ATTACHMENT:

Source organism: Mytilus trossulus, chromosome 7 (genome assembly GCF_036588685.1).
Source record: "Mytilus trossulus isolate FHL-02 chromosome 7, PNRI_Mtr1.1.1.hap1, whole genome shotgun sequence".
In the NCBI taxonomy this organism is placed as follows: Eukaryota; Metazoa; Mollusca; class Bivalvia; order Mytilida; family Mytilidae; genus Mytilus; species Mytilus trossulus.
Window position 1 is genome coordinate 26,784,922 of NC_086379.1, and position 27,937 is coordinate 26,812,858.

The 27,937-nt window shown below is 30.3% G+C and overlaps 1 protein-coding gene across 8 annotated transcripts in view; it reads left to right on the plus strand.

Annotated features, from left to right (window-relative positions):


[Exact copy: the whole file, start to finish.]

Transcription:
Source organism: Mytilus trossulus, chromosome 7 (genome assembly GCF_036588685.1).
Source record: "Mytilus trossulus isolate FHL-02 chromosome 7, PNRI_Mtr1.1.1.hap1, whole genome shotgun sequence".
In the NCBI taxonomy this organism is placed as follows: Eukaryota; Metazoa; Mollusca; class Bivalvia; order Mytilida; family Mytilidae; genus Mytilus; species Mytilus trossulus.
Window position 1 is genome coordinate 26,784,922 of NC_086379.1, and position 27,937 is coordinate 26,812,858.

The 27,937-nt window shown below is 30.3% G+C and overlaps 1 protein-coding gene across 8 annotated transcripts in view; it reads left to right on the plus strand.

Annotated features, from left to right (window-relative positions):